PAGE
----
Choosing your Vehicle

BUYER’S GUIDE

Buying a car is a big decision 

That's why we've put this guide together. Keep its advice in mind so you can make your choice with confidence. We've split the guide into four easy to read sections.   

Think about space and distance

Having the right number of seats makes all the difference. So if you have a dog, play golf or use your car for holidays, consider a 4 or 5-door model. And don’t forget: fold down seats, a tailgate and handy storage make things more convenient.

 

It also worth considering how far you drive. If you’re a townie driving a few miles each day, you probably need a smaller car with parking sensors, for tight spaces. And if you drive a lot, you’ll probably want 6-speed transmission and sports seats for added comfort.

Safety

Vauxhall cars put your safety first. Active features include anti-lock brakes and electronic stability systems, to help you avoid an accident. Passive features include crumple zones, seat belt pre-tensioners and airbags to protect you in the event of a crash.

 

While we’ve done most of the thinking for you, there are a few things you should think about. For instance, if you have a young child, you’ll need to be able to de-activate the passenger airbag, so you can fix a rear-facing child seat in the front.

Extras

Whichever Vauxhall you choose, you’ll find the standard model has plenty to offer. But if you want additional features, please refer to the brochures or use our vehicle Build & Price tool.

 

It’s also worth bearing in mind that models with higher levels of trim and more features as standard offer good value for money and can be easier to re-sell. And if you decide to handpick your accessories, remember to take your time, consult your retailer and allow time for the accessories to be fitted.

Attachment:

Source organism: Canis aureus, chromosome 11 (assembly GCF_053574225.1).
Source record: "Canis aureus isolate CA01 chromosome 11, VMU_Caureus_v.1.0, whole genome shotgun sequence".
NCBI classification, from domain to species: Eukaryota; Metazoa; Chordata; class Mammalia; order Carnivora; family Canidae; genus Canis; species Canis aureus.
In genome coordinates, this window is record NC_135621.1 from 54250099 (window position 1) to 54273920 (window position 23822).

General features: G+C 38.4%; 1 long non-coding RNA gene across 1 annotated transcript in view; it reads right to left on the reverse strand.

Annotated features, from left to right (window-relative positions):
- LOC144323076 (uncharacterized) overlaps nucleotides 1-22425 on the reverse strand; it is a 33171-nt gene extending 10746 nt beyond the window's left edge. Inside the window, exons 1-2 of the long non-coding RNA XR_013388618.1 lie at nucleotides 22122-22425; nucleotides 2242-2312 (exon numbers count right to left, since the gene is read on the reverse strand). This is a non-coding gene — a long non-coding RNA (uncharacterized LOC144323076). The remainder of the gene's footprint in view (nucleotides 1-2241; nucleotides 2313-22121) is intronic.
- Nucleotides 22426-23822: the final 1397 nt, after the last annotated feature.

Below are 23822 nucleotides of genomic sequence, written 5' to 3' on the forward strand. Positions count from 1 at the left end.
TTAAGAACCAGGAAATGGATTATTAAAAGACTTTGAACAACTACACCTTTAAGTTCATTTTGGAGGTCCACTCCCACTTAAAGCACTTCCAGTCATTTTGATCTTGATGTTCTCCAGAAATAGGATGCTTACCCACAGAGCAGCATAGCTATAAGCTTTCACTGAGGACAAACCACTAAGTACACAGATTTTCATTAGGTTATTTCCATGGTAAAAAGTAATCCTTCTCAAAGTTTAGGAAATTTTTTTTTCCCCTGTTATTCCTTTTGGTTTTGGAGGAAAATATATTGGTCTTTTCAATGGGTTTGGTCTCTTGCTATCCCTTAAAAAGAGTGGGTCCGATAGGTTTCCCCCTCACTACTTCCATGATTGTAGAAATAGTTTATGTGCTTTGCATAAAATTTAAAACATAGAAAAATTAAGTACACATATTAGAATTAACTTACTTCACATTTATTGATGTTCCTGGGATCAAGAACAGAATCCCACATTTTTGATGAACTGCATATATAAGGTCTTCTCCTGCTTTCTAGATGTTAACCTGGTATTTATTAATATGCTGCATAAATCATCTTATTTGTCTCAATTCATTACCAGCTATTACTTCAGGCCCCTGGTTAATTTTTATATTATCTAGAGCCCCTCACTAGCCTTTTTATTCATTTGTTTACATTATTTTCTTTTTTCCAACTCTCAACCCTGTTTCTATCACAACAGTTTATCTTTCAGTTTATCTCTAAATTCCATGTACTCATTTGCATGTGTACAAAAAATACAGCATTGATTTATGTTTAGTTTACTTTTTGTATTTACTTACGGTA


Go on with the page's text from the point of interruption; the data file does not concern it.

Engines & Environment

Choosing between a diesel and petrol car can be tricky, but here are our key tips to help you. Both types of engine have been refined over the years and their respective fuel prices are now quite similar. Servicing costs for each engine are also similar, especially with our range of fixed-price services.

 

Petrol engines are usually better for short journeys, if you’re driving in cities and towns, rather than on motorways. Petrol engines are also smoother and quieter than diesel, and over their lifetime need less maintenance.

 

Diesel engines are generally better for long journeys and motorway driving, offering more torque than a petrol engine. Diesel models can be more expensive as a result. Refinements mean the engines aren’t as loud as they used to be, as our 1.6CDTi Whisper Diesel engine shows. Diesel engines also produce less CO2 and so are subject to less car tax. This and their suitability for long journeys mean diesels are popular among company-car drivers and those who do a high mileage.